While Coastal Steelhead have both winter and summer run types, Redband Steelhead only exhibit a summer-run type, with fish entering freshwater between May and September (Behnke 2002). Unlike most other anadromous salmonids summer run steelhead mature in freshwater, overwintering in rivers for 6-10 months prior to spawning in the spring (Keefer et al. 2008a). The exception to this is populations in the transition zone between Coastal and Redband Steelhead, where both winter and summer run types may be present. In the Columbia River drainage, there are two distinct summer run types, known as A-run and B-run. The A-run fish are composed of younger, smaller fish that enter the river during June through August and are primarily heading to Columbia River tributaries or the upper Snake River and Grand Ronde drainages (Copeland et al. 2017). The B-run fish are larger and enter the river between August and September and primarily come from the Clearwater and Salmon River watersheds (Chrisp and Bjornn 1978). The majority of B-run fish historically spawned in the North Fork Clearwater River, but that population was lost when Dworshak Dam was built without fish passage. Only 52% of A-run fish spend two-years in the ocean, while 82% of B-run fish spend two years in the ocean (Copeland et al. 2017). After entering freshwater, early entry fish will often dip into tributaries such as the Deschutes River, which serve as cold water refuges during summer when the water temperatures in the Columbia River exceed 70F (21C) (Hess et al. 2016). According to High et al. (2006), and average of 61% of Steelhead destined for the upper Columbia and Snake Rivers temporarily staged in one or more downstream tributaries. Once water temperatures begin to cool, fish resume their migration with 12.4% of fish overwintering in the mainstem Columbia or Snake Rivers, and the rest overwintering in tributaries (Keefer et al. 2008a), although late-arriving fish are much more likely to overwinter in the mainstem than early arriving fish (Fuchs et al. 2021). While Steelhead have a relatively strong homing behavior, it is common for them to overshoot their natal streams by as much as 75 miles (120 km) (Richins and Skalski 2018, Feeken et al. 2019). However, these fish do typically fall back downstream and return to their natal streams to spawn (Boggs et al. 2004). Starting in early January and peaking in March, Steelhead move into their spawning tributaries. Redband Steelhead generally spawn from late-March through May, during the spring run off period, when water temperatures reach 43F (6C) (Archibald 2004, Archibald 2009, Baldwin 2007). Redband Steelhead travel much further inland than Coastal Steelhead to reach their spawning grounds and while they are iteroparous, less than 1% of these fish typically survive to spawn a second time (Behnke 2002, Keefer et al. 2008b). Of Snake River fish that do survive to spawn a second time, the majority are female and 51.4% first spawn after one year in the ocean and 55.4% of repeat spawners skip a year between spawning events (Copeland et al. 2019).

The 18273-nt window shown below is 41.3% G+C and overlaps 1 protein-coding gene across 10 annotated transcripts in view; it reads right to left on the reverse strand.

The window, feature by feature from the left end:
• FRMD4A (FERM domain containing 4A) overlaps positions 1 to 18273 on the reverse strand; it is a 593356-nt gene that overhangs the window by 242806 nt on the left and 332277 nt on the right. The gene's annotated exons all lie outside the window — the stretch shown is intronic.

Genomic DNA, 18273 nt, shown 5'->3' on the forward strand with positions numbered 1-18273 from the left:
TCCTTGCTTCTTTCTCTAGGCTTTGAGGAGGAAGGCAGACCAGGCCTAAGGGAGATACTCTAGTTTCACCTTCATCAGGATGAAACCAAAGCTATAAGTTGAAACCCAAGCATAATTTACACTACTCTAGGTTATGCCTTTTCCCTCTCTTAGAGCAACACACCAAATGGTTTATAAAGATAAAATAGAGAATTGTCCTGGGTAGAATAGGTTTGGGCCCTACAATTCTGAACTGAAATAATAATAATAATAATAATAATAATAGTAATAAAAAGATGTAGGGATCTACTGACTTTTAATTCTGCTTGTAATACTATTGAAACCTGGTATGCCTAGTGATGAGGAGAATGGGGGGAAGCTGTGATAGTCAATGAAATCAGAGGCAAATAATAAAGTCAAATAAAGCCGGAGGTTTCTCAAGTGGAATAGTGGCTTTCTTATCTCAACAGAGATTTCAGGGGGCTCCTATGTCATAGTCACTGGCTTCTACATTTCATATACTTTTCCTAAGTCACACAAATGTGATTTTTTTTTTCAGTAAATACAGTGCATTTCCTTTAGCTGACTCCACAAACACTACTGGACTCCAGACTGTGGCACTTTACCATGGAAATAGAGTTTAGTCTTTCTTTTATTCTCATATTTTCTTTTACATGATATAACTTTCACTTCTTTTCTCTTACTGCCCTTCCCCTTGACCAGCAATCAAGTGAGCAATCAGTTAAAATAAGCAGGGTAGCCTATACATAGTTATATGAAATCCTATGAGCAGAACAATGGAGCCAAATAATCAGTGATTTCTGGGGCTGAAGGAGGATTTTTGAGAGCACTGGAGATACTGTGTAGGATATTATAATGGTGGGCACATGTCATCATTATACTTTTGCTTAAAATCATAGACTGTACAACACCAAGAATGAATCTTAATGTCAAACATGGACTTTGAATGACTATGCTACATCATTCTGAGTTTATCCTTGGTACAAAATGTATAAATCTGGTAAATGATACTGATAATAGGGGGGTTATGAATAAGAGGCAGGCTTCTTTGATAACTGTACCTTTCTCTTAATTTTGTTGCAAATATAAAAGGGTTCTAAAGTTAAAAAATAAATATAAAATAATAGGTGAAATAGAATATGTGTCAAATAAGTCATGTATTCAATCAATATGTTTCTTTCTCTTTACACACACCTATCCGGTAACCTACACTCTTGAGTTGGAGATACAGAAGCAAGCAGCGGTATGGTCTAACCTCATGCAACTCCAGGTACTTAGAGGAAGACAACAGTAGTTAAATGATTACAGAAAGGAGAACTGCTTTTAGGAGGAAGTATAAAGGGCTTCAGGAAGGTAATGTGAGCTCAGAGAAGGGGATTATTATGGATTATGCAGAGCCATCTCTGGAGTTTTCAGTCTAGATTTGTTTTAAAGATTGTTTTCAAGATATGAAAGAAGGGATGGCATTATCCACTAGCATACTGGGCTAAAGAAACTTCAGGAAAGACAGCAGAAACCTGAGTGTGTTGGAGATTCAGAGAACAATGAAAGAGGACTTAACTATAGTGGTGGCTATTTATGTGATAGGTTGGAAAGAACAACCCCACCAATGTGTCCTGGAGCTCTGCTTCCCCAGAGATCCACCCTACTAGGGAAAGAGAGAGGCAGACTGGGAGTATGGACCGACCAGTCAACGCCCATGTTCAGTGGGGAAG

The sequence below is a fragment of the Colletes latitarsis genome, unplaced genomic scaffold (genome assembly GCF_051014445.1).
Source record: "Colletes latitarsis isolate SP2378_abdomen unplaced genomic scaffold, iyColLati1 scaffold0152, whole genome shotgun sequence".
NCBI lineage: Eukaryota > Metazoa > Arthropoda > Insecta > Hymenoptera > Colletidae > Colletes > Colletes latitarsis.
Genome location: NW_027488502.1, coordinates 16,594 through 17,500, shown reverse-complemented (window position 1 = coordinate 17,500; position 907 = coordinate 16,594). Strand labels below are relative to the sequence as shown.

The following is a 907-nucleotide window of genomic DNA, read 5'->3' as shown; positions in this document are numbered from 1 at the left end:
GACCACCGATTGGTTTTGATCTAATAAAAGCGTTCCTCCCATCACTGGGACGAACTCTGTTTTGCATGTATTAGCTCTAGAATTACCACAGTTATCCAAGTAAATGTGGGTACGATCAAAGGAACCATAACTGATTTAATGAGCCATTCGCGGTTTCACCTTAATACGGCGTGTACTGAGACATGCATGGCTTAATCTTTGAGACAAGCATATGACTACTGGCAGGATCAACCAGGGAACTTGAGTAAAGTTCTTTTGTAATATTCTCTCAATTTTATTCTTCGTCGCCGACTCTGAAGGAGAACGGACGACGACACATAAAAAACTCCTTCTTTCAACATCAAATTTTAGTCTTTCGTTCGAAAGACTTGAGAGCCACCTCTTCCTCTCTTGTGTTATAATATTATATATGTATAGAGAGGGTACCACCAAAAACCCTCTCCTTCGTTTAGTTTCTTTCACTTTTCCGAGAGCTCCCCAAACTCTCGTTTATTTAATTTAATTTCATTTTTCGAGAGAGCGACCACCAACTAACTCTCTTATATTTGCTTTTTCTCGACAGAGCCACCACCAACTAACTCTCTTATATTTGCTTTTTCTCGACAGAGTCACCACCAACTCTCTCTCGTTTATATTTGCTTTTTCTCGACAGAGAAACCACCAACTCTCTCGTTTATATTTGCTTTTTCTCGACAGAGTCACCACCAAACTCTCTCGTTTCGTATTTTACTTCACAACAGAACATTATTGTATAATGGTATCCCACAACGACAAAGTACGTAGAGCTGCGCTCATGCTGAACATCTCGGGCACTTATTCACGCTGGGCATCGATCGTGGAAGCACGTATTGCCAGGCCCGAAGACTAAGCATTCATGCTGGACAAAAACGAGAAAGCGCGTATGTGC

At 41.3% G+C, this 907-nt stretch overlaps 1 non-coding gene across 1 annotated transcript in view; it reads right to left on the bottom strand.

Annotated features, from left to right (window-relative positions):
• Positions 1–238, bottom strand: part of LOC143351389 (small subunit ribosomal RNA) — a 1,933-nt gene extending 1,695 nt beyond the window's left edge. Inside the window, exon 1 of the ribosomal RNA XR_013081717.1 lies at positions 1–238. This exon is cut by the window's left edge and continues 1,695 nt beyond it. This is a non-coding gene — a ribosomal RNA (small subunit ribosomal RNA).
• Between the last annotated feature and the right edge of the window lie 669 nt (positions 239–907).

While there is a genetic influence on life history, anadromous Redband parents may give rise to freshwater resident offspring or vice versa (Kendall et al. 2015). After hatching, juvenile Redband Steelhead have a similar life history to that of freshwater resident Redbands. Juvenile Steelhead typically feed mainly on aquatic and terrestrial insects, with terrestrial invertebrates making up between 10% and 58% of the diet of sub-yearling fish (Johnson 1985). However, as they get older juvenile Steelhead may also prey on fish such as sculpin or juvenile salmon. After their first fall, juvenile Steelhead will often migrate out of small stream tributaries into larger streams or main stem rivers to continue rearing (Tattam 2006), generally spending two to three years freshwater before migrating to the ocean at a size of 5.5 to 7 (14-18 cm) (Chrisp and Bjornn 1978). Females typically account for the majority of out-migrating smolts, suggesting that males have a higher likelihood of remaining in freshwater (Peven et al. 1994) and populations with older smolts are also more likely to return at an older age (Copeland et al. 2017). Prior to beginning to migrate downstream juvenile Steelhead take on a silvery color and downstream migration typically peaks in mid-April to mid-May during peak spring flows (Chrisp and Bjornn 1978). Upon entering marine waters, Steelhead move offshore quickly and by their first year, they tend to aggregate off the southern tip of the Aleutian Islands (McKinnell et al. 1997). While little is known about differences in the habits of Redband and Coastal Steelhead at sea, it is believed that they exhibit similar tendencies. As such, it is thought that the diet of Redband Steelhead at sea is comprised mostly of fish and squid (LeBrasseur 1966). After spending between 1.5 and 2.5 years travelling the ocean in search of food, the cycle continues with Steelhead returning to freshwater to spawn for the first time.